Pain and tenderness are usually the first symptoms of bone cancer, according to the University of New Mexico Cancer Center. The American Cancer Society describes the pain as intermittent at first, and it could be worse at night or when the bone is in use, such as when walking.
Bone cancer stretches the membrane that covers the bone, called the periosteum. This stretching causes the pain, according to UNMCC, or it can be caused by the stimulation of the nerves within the bone. Eventually the pain is constant. It increases with use, with the area near the cancer swelling weeks later, states the American Cancer Society.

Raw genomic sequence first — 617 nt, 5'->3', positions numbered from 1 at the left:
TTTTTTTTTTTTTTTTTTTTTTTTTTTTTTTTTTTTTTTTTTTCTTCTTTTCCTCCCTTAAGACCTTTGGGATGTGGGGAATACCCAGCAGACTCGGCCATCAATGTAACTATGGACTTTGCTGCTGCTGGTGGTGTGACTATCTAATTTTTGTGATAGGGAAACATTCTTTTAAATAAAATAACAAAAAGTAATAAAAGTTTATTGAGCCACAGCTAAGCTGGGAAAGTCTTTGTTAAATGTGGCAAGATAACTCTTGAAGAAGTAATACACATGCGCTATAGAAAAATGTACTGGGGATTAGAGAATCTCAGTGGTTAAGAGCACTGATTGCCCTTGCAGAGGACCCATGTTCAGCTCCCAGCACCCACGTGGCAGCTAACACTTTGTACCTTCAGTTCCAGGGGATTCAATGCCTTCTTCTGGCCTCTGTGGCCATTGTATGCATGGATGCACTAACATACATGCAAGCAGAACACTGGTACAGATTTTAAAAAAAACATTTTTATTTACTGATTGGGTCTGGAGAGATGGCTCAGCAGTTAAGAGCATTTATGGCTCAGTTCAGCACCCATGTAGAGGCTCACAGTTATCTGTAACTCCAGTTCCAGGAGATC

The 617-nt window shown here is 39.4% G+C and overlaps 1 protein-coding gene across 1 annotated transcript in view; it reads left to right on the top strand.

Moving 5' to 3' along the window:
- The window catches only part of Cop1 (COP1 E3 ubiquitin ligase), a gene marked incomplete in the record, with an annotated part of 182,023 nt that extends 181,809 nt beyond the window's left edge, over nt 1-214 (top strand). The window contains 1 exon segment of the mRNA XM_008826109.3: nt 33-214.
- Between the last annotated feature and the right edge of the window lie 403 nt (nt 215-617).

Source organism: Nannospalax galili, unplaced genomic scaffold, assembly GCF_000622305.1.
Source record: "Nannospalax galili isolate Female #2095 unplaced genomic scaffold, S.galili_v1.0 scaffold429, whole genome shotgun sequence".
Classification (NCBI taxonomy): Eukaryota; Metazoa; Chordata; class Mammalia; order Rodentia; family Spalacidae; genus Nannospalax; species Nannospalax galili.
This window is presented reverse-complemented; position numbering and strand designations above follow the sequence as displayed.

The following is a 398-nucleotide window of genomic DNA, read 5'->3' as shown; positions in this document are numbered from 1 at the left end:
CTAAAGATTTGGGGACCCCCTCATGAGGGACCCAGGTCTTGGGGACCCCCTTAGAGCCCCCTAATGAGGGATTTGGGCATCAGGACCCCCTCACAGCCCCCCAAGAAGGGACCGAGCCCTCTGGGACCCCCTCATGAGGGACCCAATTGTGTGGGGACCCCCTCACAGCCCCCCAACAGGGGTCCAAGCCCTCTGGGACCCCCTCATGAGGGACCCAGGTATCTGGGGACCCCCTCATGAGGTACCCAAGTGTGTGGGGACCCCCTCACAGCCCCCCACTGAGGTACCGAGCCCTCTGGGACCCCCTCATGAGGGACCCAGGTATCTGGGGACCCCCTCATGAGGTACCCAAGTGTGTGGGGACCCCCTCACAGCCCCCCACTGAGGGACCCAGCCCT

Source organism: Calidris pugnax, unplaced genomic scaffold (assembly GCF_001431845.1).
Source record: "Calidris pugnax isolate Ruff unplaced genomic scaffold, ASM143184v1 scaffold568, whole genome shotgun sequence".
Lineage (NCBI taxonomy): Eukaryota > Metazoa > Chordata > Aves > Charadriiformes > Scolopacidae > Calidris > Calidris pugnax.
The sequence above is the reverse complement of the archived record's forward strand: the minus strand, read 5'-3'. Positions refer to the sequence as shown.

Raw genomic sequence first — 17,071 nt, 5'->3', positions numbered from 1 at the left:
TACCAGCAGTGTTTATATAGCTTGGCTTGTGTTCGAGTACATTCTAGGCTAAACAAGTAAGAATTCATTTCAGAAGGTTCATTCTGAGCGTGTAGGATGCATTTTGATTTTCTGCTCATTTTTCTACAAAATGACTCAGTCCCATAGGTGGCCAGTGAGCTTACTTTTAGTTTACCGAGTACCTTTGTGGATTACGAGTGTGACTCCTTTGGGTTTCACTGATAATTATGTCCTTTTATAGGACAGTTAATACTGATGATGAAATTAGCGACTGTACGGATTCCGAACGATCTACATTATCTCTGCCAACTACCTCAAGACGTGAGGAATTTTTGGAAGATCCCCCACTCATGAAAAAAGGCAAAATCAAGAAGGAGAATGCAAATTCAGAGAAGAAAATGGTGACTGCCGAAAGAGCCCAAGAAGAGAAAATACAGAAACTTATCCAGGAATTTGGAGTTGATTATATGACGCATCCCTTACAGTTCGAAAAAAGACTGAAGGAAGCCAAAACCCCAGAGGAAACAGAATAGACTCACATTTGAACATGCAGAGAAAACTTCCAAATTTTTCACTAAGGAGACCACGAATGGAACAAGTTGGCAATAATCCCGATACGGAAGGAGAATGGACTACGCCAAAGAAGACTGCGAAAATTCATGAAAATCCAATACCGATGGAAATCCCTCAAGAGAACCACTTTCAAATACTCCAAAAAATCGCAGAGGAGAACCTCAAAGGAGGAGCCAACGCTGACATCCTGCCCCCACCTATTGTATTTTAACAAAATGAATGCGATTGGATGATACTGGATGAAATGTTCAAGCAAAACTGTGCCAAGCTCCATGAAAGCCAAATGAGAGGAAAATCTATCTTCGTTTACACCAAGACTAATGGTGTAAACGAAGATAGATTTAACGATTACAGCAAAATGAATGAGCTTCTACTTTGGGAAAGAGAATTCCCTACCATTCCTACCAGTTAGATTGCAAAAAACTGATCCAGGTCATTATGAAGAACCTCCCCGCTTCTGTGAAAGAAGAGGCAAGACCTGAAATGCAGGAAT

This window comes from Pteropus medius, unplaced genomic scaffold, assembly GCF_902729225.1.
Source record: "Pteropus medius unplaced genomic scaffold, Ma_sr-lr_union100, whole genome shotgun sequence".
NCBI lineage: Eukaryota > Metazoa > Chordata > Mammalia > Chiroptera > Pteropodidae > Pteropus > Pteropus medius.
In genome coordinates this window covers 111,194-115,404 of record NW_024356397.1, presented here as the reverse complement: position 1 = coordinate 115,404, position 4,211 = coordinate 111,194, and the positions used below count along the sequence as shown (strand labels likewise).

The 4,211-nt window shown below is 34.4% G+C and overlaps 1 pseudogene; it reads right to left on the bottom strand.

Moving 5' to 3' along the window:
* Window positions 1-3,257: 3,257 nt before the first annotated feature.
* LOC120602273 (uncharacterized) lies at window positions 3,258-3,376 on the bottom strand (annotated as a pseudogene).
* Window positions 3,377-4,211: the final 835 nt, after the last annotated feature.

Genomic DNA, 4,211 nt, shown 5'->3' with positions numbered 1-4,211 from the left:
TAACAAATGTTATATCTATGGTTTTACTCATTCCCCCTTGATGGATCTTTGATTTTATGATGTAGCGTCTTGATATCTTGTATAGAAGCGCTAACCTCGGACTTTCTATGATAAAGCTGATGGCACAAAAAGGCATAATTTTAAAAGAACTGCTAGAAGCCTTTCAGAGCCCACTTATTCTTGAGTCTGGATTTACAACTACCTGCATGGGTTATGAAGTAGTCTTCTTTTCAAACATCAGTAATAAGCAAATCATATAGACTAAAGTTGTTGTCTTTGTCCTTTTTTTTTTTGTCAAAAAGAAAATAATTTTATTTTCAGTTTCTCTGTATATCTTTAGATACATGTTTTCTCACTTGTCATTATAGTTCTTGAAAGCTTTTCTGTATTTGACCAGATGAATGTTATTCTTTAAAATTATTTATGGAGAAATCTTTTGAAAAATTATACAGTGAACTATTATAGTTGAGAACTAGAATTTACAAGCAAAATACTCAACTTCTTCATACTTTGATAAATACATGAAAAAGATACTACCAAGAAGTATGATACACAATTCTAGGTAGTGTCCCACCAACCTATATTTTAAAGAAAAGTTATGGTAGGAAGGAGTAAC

A fracture of no apparent cause, called a pathological fracture, is less common as an early symptom. These fractures are sometimes caused by bone weakness at or near the site of the cancer, states UNMCC.
Bone cancers that occur near nerves, such as in the spine or neck, can pinch the nerves and cause tingling, weakness or numbness, or cause a lump in the back of the neck that makes swallowing or breathing difficult, states the American Cancer Society. Weight loss and fatigue are other symptoms. The ACS recommends seeing a doctor if symptoms persist for prolonged periods for no known reason. As of 2015, there are no tests used to detect bone cancer before it causes symptoms.